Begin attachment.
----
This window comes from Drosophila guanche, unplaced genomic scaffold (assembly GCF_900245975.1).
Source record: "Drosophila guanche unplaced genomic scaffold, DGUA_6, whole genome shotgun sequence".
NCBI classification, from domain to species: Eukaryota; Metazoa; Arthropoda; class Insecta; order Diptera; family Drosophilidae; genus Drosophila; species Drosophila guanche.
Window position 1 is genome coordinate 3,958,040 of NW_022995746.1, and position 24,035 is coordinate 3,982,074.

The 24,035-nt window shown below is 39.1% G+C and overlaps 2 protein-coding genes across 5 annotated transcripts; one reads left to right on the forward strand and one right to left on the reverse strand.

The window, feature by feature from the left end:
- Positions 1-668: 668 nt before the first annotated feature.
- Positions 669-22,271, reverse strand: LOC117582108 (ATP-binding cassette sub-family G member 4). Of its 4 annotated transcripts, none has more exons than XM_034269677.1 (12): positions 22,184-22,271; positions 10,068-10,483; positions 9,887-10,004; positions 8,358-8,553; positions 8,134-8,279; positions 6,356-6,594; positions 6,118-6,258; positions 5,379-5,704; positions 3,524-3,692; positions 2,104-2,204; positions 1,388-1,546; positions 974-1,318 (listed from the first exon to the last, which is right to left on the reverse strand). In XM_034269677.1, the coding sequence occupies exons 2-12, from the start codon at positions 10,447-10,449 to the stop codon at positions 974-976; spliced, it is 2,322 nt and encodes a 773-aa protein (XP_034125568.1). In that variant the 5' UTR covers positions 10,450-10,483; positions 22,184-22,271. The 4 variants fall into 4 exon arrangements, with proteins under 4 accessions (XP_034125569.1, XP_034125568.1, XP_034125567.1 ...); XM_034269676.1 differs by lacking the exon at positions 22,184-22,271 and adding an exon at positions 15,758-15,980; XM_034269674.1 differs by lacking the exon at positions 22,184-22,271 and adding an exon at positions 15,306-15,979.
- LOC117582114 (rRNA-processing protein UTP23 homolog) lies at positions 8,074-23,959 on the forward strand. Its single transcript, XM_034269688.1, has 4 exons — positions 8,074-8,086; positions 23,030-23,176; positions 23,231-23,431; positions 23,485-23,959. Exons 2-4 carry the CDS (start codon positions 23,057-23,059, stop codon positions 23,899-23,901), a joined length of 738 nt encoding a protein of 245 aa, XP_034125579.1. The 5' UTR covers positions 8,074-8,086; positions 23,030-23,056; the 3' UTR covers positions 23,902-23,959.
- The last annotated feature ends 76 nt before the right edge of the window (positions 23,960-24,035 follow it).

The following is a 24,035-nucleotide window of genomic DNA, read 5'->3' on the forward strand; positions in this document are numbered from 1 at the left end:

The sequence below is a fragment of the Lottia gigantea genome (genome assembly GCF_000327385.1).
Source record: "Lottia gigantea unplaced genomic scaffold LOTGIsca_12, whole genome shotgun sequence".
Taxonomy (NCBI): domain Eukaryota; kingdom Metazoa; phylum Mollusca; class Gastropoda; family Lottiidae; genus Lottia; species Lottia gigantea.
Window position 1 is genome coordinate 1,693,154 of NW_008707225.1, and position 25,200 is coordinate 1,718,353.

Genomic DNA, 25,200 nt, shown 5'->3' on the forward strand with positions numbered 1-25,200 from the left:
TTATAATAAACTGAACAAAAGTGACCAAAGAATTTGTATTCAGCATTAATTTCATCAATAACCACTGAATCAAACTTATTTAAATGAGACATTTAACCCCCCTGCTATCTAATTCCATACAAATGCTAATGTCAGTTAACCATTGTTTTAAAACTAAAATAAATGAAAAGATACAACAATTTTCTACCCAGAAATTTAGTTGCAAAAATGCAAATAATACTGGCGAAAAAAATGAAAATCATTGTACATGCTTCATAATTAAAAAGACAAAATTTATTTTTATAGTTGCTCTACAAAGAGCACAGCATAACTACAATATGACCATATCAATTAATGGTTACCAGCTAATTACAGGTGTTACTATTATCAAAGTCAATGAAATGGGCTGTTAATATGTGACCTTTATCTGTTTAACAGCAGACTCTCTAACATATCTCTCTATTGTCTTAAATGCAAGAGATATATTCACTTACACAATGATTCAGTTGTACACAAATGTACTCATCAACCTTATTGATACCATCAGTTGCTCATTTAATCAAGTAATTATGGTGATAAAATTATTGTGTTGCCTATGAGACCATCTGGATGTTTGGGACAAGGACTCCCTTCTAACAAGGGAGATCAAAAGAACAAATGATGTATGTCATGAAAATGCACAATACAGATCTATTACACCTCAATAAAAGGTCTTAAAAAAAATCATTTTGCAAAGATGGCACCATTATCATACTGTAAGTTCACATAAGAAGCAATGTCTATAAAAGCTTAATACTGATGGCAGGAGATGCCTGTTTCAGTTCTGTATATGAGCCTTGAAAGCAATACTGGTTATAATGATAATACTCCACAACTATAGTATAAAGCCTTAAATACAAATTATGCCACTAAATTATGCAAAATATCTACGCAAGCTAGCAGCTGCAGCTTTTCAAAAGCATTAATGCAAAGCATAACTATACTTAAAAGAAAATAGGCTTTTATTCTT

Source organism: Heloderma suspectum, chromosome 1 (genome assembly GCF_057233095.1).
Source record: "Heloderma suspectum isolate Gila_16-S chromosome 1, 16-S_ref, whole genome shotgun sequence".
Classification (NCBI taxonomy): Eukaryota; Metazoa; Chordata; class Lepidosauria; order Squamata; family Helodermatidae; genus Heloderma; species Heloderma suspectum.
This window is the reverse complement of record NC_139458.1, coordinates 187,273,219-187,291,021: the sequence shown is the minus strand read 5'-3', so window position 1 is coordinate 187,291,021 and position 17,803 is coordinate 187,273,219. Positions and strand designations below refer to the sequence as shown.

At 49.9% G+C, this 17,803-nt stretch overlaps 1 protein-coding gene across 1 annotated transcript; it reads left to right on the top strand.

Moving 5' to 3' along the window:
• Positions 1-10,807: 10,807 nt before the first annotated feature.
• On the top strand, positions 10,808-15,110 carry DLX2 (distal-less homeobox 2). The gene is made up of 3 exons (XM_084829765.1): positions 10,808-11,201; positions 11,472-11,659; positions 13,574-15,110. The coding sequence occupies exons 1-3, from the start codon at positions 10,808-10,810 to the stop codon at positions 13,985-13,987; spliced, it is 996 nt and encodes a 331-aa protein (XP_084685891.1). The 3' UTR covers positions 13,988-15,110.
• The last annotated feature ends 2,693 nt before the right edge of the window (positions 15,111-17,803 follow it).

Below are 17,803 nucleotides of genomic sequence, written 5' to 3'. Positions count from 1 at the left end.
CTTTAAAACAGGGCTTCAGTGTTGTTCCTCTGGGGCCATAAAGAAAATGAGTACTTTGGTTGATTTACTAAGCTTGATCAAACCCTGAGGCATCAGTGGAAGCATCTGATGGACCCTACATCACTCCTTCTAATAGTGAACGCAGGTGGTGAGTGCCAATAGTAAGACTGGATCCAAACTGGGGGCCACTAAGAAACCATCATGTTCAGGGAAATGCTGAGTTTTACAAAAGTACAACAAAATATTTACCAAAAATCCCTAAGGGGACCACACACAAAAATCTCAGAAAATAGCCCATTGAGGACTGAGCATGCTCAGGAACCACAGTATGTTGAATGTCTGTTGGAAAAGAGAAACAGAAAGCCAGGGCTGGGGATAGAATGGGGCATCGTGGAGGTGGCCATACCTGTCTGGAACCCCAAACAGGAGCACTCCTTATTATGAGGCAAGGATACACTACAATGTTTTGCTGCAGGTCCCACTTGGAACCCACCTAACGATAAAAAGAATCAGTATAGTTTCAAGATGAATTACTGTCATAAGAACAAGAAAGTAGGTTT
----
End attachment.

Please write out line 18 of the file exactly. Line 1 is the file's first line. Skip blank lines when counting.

Source organism: Heloderma suspectum, chromosome 1 (genome assembly GCF_057233095.1).